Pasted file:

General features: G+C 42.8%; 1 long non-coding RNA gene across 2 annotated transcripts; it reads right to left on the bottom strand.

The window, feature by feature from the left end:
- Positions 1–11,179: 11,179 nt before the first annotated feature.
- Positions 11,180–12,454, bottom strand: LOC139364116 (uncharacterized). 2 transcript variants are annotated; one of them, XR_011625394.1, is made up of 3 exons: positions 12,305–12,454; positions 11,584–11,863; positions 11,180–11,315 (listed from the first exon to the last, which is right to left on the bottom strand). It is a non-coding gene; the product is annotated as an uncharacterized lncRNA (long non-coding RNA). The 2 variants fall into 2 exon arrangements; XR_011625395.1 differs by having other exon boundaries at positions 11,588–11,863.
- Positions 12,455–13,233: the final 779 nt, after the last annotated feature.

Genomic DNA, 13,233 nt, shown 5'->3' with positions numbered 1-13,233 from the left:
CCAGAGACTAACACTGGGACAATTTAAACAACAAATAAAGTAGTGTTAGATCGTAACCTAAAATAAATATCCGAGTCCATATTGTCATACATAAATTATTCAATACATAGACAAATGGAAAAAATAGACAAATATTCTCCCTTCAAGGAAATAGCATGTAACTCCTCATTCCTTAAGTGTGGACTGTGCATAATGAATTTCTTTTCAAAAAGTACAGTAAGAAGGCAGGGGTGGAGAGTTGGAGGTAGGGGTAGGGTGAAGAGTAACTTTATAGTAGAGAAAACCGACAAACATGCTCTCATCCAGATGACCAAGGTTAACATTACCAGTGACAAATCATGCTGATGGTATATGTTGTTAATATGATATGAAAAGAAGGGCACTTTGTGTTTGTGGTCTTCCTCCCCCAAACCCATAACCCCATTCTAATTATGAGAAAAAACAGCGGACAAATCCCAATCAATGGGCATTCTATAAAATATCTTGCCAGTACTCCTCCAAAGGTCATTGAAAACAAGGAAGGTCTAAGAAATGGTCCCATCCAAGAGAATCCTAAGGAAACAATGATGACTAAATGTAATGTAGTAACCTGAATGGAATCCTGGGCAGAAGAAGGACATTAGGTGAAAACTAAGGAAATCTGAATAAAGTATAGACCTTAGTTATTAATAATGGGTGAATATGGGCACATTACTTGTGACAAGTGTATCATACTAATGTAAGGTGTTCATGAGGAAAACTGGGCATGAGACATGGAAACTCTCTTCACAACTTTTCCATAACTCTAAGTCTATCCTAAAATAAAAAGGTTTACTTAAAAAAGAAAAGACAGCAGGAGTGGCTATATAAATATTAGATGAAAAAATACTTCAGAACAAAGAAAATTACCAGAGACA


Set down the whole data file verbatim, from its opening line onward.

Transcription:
General features: G+C 42.8%; 1 long non-coding RNA gene across 2 annotated transcripts; it reads right to left on the bottom strand.

The window, feature by feature from the left end:
- Positions 1–11,179: 11,179 nt before the first annotated feature.
- Positions 11,180–12,454, bottom strand: LOC139364116 (uncharacterized). 2 transcript variants are annotated; one of them, XR_011625394.1, is made up of 3 exons: positions 12,305–12,454; positions 11,584–11,863; positions 11,180–11,315 (listed from the first exon to the last, which is right to left on the bottom strand). It is a non-coding gene; the product is annotated as an uncharacterized lncRNA (long non-coding RNA). The 2 variants fall into 2 exon arrangements; XR_011625395.1 differs by having other exon boundaries at positions 11,588–11,863.
- Positions 12,455–13,233: the final 779 nt, after the last annotated feature.

Genomic DNA, 13,233 nt, shown 5'->3' with positions numbered 1-13,233 from the left:
CCAGAGACTAACACTGGGACAATTTAAACAACAAATAAAGTAGTGTTAGATCGTAACCTAAAATAAATATCCGAGTCCATATTGTCATACATAAATTATTCAATACATAGACAAATGGAAAAAATAGACAAATATTCTCCCTTCAAGGAAATAGCATGTAACTCCTCATTCCTTAAGTGTGGACTGTGCATAATGAATTTCTTTTCAAAAAGTACAGTAAGAAGGCAGGGGTGGAGAGTTGGAGGTAGGGGTAGGGTGAAGAGTAACTTTATAGTAGAGAAAACCGACAAACATGCTCTCATCCAGATGACCAAGGTTAACATTACCAGTGACAAATCATGCTGATGGTATATGTTGTTAATATGATATGAAAAGAAGGGCACTTTGTGTTTGTGGTCTTCCTCCCCCAAACCCATAACCCCATTCTAATTATGAGAAAAAACAGCGGACAAATCCCAATCAATGGGCATTCTATAAAATATCTTGCCAGTACTCCTCCAAAGGTCATTGAAAACAAGGAAGGTCTAAGAAATGGTCCCATCCAAGAGAATCCTAAGGAAACAATGATGACTAAATGTAATGTAGTAACCTGAATGGAATCCTGGGCAGAAGAAGGACATTAGGTGAAAACTAAGGAAATCTGAATAAAGTATAGACCTTAGTTATTAATAATGGGTGAATATGGGCACATTACTTGTGACAAGTGTATCATACTAATGTAAGGTGTTCATGAGGAAAACTGGGCATGAGACATGGAAACTCTCTTCACAACTTTTCCATAACTCTAAGTCTATCCTAAAATAAAAAGGTTTACTTAAAAAAGAAAAGACAGCAGGAGTGGCTATATAAATATTAGATGAAAAAATACTTCAGAACAAAGAAAATTACCAGAGACA